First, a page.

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Forgiving the Angel: Four Stories for Franz…
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Forgiving the Angel: Four Stories for Franz Kafka

by Jay Cantor

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The four interrelated stories in "Forgiving the Angel" all center around people who Franz Kafka loved and their fate and the fates of the people around them in Stalin's Gulag and Hitler's concentration camps. The first story is about Kafka's dying and Max Brod's famous dilemma about how to handle Kafka's dying wish that all of his unpublished work be destroyed. The second is a fragment of a story Kafka is supposed to have written. The third is the longest in the book, more of a novella of its own, about Kafka's widow's remarrying a German communist, the daughter they have, and his inability to compete with the presence of the ghost/god of Kafka in both women's lives even as he is sent to the Gulag and eventually returns. The final story takes place in the concentration camp where Kafka's translator/chaste lover Milena has been sent and describes a love affair she has amidst the horror, with once again Kafka looming right over the surface.

The stories themselves draw some of their style and mannerism from Kafka, like the accretion of small details, but unlike Kafka they are much more rooted in a very real and painful world--and also have more love and sentiment. Overall the effect is one of a circle of friends that surround Kafka for decades after his death and keep him alive in their worlds and their memories.

At times I found the book absorbing, but it was not uniformly so and parts of it felt unnecessarily obscure, at least to me. But overall would recommend it. ( )
  nosajeel | Jun 21, 2014 |
My first exposure to Kafka's writing was in a class on the uncanny in Spring 2012. One of the stories assigned to us was The Metamorphosis and, as you can imagine (or perhaps have experienced), I was understandably both confused and perturbed at the same time. As I read that story, and the others assigned in that class, I couldn't help but wonder about the author. What would it be like to live in his head, to experience the ideas and then follow through into writing them down. But, like all busy college students, I had neither the time nor the inclination to scout out more information and so that story faded away into a memory that, every now and then, emerges when I see Kafka's name. Jay Cantor took that idea further and, in Forgiving the Angel, he explores Kafka not from inside of Kafka's head, but rather through the relationships formed around him.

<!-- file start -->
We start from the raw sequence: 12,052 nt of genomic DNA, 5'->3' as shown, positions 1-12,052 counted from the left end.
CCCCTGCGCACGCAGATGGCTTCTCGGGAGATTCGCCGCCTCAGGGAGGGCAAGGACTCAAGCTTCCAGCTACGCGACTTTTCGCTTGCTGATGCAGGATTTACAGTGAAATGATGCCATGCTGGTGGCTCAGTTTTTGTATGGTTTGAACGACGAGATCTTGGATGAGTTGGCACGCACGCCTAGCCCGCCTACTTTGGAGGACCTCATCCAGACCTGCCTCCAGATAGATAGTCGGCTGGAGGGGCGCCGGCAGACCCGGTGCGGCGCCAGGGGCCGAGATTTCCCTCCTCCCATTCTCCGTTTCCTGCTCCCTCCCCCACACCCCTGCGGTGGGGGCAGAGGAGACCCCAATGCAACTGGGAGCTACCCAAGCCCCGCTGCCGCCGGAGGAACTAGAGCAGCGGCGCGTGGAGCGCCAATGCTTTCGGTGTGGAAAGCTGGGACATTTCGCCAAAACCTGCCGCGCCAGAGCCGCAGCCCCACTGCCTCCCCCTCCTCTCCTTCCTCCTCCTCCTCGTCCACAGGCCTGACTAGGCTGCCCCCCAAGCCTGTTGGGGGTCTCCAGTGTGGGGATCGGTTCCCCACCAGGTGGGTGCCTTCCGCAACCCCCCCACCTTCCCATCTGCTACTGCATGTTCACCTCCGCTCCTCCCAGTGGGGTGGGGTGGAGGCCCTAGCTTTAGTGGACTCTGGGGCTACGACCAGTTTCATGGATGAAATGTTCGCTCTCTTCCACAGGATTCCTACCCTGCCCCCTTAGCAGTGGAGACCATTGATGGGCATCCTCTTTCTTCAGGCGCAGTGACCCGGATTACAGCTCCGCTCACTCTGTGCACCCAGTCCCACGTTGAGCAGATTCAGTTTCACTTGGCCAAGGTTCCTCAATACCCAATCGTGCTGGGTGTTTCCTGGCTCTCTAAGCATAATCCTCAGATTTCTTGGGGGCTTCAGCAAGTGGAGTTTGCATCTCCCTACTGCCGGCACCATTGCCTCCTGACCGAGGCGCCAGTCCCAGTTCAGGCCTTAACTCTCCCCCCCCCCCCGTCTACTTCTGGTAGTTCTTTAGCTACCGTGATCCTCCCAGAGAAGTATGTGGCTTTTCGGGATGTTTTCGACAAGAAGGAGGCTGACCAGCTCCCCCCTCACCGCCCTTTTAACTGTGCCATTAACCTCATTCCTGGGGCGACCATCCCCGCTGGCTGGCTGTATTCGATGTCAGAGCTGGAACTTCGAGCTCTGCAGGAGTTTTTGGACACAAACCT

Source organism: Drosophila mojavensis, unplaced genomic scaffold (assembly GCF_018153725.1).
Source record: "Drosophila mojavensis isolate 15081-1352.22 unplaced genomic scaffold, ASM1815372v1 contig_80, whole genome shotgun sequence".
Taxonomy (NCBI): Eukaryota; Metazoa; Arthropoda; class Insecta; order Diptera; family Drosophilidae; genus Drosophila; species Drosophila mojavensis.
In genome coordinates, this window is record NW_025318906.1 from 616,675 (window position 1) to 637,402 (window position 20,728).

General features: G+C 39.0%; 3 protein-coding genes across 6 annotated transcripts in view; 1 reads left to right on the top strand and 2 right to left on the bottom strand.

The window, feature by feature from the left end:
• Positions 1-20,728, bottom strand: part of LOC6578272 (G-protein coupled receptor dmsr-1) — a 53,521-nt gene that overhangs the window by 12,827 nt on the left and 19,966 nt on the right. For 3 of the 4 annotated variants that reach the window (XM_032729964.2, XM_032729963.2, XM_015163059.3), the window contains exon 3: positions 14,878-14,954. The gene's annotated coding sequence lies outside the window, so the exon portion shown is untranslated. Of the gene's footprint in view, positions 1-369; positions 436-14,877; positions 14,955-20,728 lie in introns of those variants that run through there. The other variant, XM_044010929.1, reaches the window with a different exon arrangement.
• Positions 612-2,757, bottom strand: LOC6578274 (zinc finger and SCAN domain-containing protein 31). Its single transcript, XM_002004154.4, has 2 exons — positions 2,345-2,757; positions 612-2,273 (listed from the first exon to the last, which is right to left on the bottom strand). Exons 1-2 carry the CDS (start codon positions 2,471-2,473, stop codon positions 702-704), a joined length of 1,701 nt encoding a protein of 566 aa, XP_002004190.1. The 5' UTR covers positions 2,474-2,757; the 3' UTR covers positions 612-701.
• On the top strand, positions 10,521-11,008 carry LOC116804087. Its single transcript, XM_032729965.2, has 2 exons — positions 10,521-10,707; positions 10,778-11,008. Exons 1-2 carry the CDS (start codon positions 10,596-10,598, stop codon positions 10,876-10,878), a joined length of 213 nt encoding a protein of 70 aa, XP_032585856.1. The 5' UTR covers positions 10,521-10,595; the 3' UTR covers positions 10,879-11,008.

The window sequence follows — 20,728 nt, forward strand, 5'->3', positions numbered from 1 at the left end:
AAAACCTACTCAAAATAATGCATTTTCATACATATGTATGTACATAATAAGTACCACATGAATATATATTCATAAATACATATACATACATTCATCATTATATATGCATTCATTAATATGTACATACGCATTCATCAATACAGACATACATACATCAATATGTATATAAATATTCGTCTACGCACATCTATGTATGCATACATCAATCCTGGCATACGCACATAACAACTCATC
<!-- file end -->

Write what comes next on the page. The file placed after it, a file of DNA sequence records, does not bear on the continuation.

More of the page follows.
Read the rest of this review at The Lost Entwife on Jan 6, 2014. ( )
  TheLostEntwife | Jan 5, 2014 |
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Amazon.com Product Description (ISBN 0385350341, Hardcover)

From one of our most admired and thought-provoking writers: a brilliant, beautifully written, sometimes heart-wrenching gathering of stories that center on a circle of real people whose lives were in some way shaped  by their encounters with Franz Kafka.

In four stories that are a deft amalgam of fact and fiction, Jay Cantor captures the reverberations of Kafka's influence on the lives of some of the friends and lovers who survived him. Here is Kafka's last lover, Dora Diamant: their love opening out with both passion and pathos as he succumbs to tuberculosis...Max Brod, his friend and literary executor, struggling with Kafka's instructions to burn all his unpublished stories upon his death, work that Brod thought some of the most precious ever written...the militant German Communist Lusk Lask, whom Dora--still enraptured by the memory of Kafka--marries, and then loses to the Soviet Gulag...a Nazi concentration camp prisoner whose survival will depend on her love for Milena Jesenska, who once survived on her own love for Kafka. Imbued with a gravitas and dark humor that recall Kafka's own work, these stories nonetheless bear the singular imaginary stamp and the keen psychological and emotional insight that have marked all of Cantor's remarkable works of fiction.

(retrieved from Amazon Thu, 12 Mar 2015 18:00:00 -0400)

"From one of our most admired and thought-provoking writers: a brilliant, beautifully written, sometimes heart-wrenching gathering of fictionalized stories that center on a circle of real people whose lives were in some way shaped by their encounters with Franz Kafka"--… (more)

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